Now, we're going to know who got what, and why.

Releasing this information will show that the Federal Reserve's arguments for secrecy are -- and have always been-- a ruse, to cover up the handing out of hundreds of billions of dollars like party favors to the Wall Street favorites who brought the American economy to the brink of ruin.

But our work isn't quite done. The Senate audit provision isn't as strong as what we passed in the House. The Senate provision has only a one-time audit, whereas what we passed in the House would allow audits going forward. There will be a conference committee that will merge the provisions from the two bills.

The need for audits and oversight over Fed handouts going forward is great. The financial crisis isn't over, and neither are the Fed's secret bailouts. Earlier this week, the Federal Reserve announced it was going underwrite the Greek bailout by lending dollars to the central banks of Europe, England, and Japan. The loans may never be paid back, the Fed accepts the risk that the dollar will strengthen in the meantime, and the interest rate charged by the Fed is very likely at below-market rates. So such loans are in effect just a subsidy, to bail out foreigners.

The Fed has not been chastened. It is bolder and more of a rogue actor than ever. It's clear that without full audit authority going forward, the Fed will continue to give out "foreign aid" without Congressional or even Executive permission.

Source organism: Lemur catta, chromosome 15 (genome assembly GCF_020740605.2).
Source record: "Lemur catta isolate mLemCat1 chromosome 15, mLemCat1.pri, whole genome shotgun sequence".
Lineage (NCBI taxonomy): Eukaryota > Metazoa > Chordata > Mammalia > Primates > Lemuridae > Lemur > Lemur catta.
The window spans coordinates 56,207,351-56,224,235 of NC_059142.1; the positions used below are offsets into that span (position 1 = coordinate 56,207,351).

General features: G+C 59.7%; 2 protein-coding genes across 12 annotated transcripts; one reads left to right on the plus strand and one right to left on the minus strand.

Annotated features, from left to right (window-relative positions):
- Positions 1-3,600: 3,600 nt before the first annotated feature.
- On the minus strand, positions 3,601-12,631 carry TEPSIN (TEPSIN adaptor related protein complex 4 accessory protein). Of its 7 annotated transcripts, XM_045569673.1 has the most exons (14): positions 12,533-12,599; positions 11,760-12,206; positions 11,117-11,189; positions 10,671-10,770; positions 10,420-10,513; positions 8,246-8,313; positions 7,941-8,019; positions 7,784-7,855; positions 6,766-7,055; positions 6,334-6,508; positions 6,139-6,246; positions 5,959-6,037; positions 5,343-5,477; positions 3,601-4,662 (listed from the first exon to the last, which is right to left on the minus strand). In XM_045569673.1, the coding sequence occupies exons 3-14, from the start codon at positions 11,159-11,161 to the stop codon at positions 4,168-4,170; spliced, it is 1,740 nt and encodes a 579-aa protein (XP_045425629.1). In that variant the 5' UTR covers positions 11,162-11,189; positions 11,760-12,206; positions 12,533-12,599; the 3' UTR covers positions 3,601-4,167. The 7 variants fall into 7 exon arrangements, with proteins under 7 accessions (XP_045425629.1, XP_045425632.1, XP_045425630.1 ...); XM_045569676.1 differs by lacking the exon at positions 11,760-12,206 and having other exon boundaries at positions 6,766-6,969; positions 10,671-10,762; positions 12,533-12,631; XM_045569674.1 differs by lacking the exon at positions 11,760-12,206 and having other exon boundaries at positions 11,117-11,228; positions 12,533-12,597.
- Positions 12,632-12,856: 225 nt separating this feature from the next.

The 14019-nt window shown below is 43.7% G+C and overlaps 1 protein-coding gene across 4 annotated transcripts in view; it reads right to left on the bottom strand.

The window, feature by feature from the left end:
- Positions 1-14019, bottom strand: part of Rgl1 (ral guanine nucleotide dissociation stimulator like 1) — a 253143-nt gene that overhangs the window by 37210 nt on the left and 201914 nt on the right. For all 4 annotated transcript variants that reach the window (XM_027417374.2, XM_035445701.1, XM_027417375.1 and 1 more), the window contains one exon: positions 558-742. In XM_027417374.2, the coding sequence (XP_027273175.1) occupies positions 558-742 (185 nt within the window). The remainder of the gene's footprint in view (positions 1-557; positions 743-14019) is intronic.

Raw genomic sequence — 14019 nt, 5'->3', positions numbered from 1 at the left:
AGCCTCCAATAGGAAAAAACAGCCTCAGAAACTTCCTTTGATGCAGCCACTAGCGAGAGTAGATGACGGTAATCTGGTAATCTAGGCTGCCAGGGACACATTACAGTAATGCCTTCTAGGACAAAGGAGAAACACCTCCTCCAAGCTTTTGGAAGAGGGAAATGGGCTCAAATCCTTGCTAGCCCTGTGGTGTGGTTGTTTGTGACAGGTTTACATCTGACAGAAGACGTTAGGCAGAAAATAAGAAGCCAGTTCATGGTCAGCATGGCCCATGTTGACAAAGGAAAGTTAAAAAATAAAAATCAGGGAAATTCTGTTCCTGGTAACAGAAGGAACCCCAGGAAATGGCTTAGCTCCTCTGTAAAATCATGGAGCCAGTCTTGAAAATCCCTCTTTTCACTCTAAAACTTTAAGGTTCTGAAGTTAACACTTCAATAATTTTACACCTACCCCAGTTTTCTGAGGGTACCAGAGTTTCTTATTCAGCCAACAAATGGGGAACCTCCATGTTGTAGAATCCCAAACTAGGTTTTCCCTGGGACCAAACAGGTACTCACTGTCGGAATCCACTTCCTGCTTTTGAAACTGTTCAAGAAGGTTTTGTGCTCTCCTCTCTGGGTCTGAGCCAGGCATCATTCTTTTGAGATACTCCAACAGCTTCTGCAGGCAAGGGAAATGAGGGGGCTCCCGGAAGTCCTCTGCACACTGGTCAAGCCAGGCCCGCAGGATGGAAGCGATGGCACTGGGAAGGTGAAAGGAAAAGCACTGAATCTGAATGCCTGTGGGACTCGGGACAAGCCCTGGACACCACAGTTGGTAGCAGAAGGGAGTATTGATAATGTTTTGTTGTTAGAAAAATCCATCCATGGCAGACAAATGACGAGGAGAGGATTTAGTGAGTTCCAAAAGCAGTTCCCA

And it will do so in secret.

So we will be fighting on to get a full audit from the conference committee.

But let's not lose sight of what we have accomplished so far - real independent inquiry into the Fed, and its incestuous relationships with Wall Street banks. For the first time ever.

Our calls, emails, lobbying, blogging, and support really mattered. We made it happen.

Today, we beat the Fed.


Alan Grayson

Jensen Comment
It's important to trace where the bailout funds eventually ended up after being laundered. For example, billions went to AIG that in turn sent it on to Goldman Sachs. Without the Bailout, Goldman Sachs would've been left holding the empty bag.

Bob Jensen's threads on the bailout are at

From The Wall Street Journal Accounting Weekly Review on May 14, 2010

Pound Falls as Focus Shifts to U.K. Deficit
by: Bradley Davis
May 13, 2010
Click here to view the full article on WSJ.com

TOPICS: Advanced Financial Accounting, Foreign Currency Exchange Rates

SUMMARY: "Sterling fell Wednesday as investors focused on the U.K.'s shaky fiscal position, even as the new coalition government announced belt-tightening measures to cut the country's hefty deficit. The euro also slipped against the dollar as lingering concerns over euro-zone sovereign debt [e.g., Greece] eclipsed slightly better-than-expected economic growth throughout the zone, and as the euphoria over the European Union's $1 trillion aid package continued to dissipate." Exchange rates between the U.S. dollar and four currencies-the euro, the yen, the U.K. pound, and the Swiss franc-are quoted in the article as well as the exchange rate between the euro and the yen.